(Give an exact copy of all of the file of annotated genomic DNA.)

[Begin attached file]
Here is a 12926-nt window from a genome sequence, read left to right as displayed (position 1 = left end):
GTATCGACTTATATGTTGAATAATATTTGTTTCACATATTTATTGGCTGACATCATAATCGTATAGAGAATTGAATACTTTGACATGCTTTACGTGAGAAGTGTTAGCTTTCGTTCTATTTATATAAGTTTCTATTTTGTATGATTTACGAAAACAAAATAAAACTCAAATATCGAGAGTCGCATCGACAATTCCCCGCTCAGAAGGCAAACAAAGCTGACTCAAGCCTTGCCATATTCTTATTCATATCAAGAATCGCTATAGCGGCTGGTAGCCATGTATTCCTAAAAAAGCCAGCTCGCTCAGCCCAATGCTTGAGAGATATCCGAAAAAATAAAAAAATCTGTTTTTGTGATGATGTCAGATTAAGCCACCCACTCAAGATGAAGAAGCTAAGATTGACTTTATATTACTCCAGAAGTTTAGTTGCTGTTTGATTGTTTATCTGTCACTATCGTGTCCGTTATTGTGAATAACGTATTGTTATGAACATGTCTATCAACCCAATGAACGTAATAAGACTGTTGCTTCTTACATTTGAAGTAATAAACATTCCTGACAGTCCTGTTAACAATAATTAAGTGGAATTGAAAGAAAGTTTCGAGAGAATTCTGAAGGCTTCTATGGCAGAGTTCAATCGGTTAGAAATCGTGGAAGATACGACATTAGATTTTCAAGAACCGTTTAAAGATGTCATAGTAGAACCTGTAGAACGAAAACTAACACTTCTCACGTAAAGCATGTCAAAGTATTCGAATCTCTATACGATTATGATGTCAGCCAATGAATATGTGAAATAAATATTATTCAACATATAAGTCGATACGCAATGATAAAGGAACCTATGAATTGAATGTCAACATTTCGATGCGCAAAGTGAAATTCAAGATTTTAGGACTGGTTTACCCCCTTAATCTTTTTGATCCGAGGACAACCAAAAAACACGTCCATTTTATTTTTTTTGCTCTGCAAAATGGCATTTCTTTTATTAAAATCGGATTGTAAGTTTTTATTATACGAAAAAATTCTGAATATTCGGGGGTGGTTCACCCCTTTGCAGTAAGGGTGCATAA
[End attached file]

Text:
Here is a 12926-nt window from a genome sequence, read left to right as displayed (position 1 = left end):
GTATCGACTTATATGTTGAATAATATTTGTTTCACATATTTATTGGCTGACATCATAATCGTATAGAGAATTGAATACTTTGACATGCTTTACGTGAGAAGTGTTAGCTTTCGTTCTATTTATATAAGTTTCTATTTTGTATGATTTACGAAAACAAAATAAAACTCAAATATCGAGAGTCGCATCGACAATTCCCCGCTCAGAAGGCAAACAAAGCTGACTCAAGCCTTGCCATATTCTTATTCATATCAAGAATCGCTATAGCGGCTGGTAGCCATGTATTCCTAAAAAAGCCAGCTCGCTCAGCCCAATGCTTGAGAGATATCCGAAAAAATAAAAAAATCTGTTTTTGTGATGATGTCAGATTAAGCCACCCACTCAAGATGAAGAAGCTAAGATTGACTTTATATTACTCCAGAAGTTTAGTTGCTGTTTGATTGTTTATCTGTCACTATCGTGTCCGTTATTGTGAATAACGTATTGTTATGAACATGTCTATCAACCCAATGAACGTAATAAGACTGTTGCTTCTTACATTTGAAGTAATAAACATTCCTGACAGTCCTGTTAACAATAATTAAGTGGAATTGAAAGAAAGTTTCGAGAGAATTCTGAAGGCTTCTATGGCAGAGTTCAATCGGTTAGAAATCGTGGAAGATACGACATTAGATTTTCAAGAACCGTTTAAAGATGTCATAGTAGAACCTGTAGAACGAAAACTAACACTTCTCACGTAAAGCATGTCAAAGTATTCGAATCTCTATACGATTATGATGTCAGCCAATGAATATGTGAAATAAATATTATTCAACATATAAGTCGATACGCAATGATAAAGGAACCTATGAATTGAATGTCAACATTTCGATGCGCAAAGTGAAATTCAAGATTTTAGGACTGGTTTACCCCCTTAATCTTTTTGATCCGAGGACAACCAAAAAACACGTCCATTTTATTTTTTTTGCTCTGCAAAATGGCATTTCTTTTATTAAAATCGGATTGTAAGTTTTTATTATACGAAAAAATTCTGAATATTCGGGGGTGGTTCACCCCTTTGCAGTAAGGGTGCATAA